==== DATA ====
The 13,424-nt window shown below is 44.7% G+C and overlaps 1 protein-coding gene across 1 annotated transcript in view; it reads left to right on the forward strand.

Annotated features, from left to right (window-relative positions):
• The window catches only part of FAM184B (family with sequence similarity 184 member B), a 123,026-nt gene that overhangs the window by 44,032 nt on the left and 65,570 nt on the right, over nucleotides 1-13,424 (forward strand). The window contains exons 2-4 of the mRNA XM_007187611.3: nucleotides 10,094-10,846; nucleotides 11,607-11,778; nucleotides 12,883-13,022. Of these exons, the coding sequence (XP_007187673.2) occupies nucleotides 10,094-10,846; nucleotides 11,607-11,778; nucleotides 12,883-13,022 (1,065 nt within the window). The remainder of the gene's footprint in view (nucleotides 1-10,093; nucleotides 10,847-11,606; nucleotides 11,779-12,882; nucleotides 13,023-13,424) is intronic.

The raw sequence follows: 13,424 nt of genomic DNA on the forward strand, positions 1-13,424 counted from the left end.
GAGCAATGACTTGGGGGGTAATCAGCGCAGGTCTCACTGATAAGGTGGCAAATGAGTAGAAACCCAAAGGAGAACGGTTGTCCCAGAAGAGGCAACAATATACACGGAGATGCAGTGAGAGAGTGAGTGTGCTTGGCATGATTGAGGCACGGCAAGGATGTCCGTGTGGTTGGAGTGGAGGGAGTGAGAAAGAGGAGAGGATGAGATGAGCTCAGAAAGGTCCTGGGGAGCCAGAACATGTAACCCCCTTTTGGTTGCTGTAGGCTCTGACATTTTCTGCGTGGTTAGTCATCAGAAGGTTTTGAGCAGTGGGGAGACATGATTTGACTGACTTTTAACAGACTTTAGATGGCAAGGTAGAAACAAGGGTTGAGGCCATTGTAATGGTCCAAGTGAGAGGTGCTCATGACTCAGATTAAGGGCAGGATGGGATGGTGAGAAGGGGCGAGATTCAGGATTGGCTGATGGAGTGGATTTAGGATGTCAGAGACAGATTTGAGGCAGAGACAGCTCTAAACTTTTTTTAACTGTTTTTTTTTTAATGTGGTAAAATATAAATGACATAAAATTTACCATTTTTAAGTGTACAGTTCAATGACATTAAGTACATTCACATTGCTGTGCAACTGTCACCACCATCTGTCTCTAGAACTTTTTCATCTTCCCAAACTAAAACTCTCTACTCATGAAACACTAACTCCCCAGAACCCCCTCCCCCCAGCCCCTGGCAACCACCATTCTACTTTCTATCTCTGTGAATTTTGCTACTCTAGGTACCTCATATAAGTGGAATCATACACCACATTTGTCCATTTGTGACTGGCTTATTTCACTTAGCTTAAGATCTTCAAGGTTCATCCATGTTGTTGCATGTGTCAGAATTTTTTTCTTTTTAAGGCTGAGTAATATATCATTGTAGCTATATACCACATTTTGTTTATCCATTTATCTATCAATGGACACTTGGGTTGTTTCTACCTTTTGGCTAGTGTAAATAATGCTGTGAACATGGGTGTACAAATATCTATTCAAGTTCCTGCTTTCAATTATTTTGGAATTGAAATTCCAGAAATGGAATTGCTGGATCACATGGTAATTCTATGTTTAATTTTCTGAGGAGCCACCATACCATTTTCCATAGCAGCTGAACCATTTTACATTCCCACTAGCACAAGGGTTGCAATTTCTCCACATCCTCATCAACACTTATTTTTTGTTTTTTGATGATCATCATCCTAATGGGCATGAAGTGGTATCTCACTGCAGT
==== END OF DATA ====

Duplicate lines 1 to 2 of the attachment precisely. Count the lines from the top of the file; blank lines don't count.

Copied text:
The 13,424-nt window shown below is 44.7% G+C and overlaps 1 protein-coding gene across 1 annotated transcript in view; it reads left to right on the forward strand.

Annotated features, from left to right (window-relative positions):